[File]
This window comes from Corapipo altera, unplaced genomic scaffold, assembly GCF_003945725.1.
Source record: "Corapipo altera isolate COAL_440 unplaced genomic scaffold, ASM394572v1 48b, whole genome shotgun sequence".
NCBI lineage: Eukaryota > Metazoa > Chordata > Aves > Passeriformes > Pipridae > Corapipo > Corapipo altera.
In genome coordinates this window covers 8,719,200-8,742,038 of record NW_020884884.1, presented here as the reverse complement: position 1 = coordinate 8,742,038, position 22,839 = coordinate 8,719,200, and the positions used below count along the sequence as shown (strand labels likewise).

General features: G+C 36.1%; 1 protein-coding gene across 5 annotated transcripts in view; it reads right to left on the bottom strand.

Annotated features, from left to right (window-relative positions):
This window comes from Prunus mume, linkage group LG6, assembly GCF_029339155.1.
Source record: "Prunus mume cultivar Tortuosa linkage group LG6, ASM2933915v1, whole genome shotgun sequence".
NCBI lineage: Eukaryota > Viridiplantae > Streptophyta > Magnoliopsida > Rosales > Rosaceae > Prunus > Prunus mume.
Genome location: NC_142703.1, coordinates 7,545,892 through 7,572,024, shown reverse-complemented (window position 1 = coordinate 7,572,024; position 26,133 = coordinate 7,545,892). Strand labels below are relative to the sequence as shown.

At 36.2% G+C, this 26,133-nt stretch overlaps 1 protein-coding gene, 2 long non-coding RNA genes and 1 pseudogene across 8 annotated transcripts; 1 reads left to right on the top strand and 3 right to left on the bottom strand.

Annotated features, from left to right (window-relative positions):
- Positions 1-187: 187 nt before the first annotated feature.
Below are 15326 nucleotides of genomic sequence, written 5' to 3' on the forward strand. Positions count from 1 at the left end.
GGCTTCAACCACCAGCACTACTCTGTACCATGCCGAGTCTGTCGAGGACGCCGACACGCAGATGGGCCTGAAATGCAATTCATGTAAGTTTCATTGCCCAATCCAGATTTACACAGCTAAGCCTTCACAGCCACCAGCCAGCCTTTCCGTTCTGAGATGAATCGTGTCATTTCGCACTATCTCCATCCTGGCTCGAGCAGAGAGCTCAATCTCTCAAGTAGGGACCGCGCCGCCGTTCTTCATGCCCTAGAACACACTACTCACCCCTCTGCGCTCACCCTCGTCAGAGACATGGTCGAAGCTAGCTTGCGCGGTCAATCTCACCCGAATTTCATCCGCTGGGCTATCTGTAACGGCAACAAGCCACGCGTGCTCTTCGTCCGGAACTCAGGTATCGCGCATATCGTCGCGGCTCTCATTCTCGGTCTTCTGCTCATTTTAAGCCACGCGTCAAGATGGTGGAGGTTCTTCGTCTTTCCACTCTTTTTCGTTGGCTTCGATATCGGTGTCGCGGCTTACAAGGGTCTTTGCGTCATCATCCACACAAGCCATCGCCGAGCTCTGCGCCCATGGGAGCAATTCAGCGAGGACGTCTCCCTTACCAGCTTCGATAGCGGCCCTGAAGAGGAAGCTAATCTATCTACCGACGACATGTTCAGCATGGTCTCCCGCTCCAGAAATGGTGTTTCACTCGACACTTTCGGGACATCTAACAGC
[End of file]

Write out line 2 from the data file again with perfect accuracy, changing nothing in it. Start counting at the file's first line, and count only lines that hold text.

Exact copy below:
Source record: "Corapipo altera isolate COAL_440 unplaced genomic scaffold, ASM394572v1 48b, whole genome shotgun sequence".